CAMP LEJEUNE, N.C. – A key witness against a Marine officer accused of murdering two Iraqi civilians abruptly left the stand after he was accused of giving interviews about the case when he was ordered not to.
Marine Sgt. Daniel Coburn (search) was testifying Wednesday against 2nd Lt. Ilario Pantano (search) when the investigating officer, Maj. Mark E. Winn, told him he was suspected of violating orders from superior officers.
Before leaving the courtroom, Coburn was read his rights and requested a lawyer.
Defense lawyers had complained Coburn had given interviews to ABC News, the New York Daily News and New York magazine even after being ordered not to do so.
"I knew that this was going to happen," defense attorney Charles Gittins said after the hearing. "I've been lying in wait for that for weeks."
Coburn's departure interrupted an Article 32 hearing (search) to determine whether Pantano should face a court-martial in the April 2004 shooting deaths of two men being searched outside a suspected terrorist hideout in Iraq.
Prosecutors say the shootings were murders. Pantano, a 33-year-old former Wall Street trader who rejoined the Marines after the Sept. 11 attacks, has said he acted in self-defense, believing the men were about to attack him.
Earlier, Coburn testified he was present when Pantano opened fire on the men after ordering a search of a car they had driven from the suspected hideout.
He said Pantano was agitated because a superior officer had ordered him to release the men when nothing was found in initial searches of their car.
Ordered to scan the nearby area for threats, Coburn said he was looking away from the men when he heard shots.
"I was kind of confused. He was still firing," he said of the defendant. "I was trying to figure out when it was going to stop."
Defense lawyers aggressively cross-examined Coburn about the interviews he has given. Coburn said he had been told he was allowed to defend his character.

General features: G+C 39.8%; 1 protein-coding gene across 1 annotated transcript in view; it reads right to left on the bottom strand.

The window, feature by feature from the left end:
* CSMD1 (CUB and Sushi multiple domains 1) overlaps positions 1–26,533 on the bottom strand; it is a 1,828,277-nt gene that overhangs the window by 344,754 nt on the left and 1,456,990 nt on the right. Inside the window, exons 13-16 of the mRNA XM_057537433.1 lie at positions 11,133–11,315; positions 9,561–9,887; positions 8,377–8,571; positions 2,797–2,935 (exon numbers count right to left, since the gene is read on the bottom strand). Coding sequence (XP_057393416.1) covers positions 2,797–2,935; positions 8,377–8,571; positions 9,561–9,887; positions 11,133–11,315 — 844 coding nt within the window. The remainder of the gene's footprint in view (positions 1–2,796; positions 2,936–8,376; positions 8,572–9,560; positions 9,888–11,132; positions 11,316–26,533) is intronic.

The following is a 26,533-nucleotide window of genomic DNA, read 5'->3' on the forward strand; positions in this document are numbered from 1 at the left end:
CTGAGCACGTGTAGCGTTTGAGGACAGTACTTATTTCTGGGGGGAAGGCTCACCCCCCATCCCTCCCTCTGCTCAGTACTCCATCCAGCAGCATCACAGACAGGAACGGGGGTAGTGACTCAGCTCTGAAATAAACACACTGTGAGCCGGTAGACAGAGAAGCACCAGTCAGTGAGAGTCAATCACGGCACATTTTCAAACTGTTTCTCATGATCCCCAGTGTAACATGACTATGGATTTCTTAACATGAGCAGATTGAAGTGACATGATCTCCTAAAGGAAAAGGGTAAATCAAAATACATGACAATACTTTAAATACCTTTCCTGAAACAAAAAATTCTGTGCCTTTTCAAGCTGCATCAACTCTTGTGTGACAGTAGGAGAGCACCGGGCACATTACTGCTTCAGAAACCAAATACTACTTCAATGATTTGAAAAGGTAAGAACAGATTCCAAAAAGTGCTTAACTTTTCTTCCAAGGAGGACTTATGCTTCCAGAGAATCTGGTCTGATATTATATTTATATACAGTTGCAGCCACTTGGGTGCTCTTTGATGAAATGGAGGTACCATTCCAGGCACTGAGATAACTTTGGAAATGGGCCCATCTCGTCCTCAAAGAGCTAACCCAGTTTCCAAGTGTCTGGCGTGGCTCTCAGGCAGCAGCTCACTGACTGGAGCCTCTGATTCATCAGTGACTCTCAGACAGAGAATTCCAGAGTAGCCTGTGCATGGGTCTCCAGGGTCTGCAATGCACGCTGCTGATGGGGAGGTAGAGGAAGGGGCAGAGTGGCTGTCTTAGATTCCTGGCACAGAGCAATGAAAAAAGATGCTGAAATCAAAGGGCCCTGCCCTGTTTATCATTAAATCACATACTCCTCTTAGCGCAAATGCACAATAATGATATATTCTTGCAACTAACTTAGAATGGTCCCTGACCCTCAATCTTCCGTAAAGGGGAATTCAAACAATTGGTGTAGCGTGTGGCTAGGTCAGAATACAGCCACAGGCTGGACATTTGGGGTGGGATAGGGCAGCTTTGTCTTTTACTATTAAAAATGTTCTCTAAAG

Defense lawyer Charles Gittins asked why, then, had he described Pantano as "one of those thespian-type people" in a recent New York magazine story.
Coburn responded that he did not remember saying any of the things he was quoted as saying in the story.
Earlier, Navy corpsman George "Doc" Gobles, who was present during the shooting, testified that he found it strange that Pantano ordered the Iraqi men to search the car again after initial searches turned up nothing.
Asked by a prosecutor if he believed the Iraqis' actions merited a self-defense shooting, Gobles said: "Myself, I didn't see anything."
Under cross-examination by a defense lawyer, Gobles said he felt Pantano was a strong leader.
"I just felt a sense of security when a situation arose, I knew he would be able to take care of it," Gobles said. "I felt the safest with this platoon, more than any other platoon in our company, more than anything because of Lt. Pantano and his leadership."
A Marine counterintelligence expert identified in court only as Sgt. M testified he believed the detainees were insurgents who lied during his brief interrogation of them about having weapons in the home they had been seen leaving. Soldiers found three AK-47 assault rifles, mortar tubes and stakes used to prop them up during a search. They also discovered several passports and IDs with names that didn't match up, as well as literature supporting Saddam Hussein (search) and Usama bin Laden (search).
He said he recommended Pantano take the men to a military base for additional questioning and had no reason to believe Pantano intended to release them.
The hearing, similar to a civilian grand jury, will help determine whether Pantano will face a court-martial. If convicted of murder, Pantano could face the death penalty.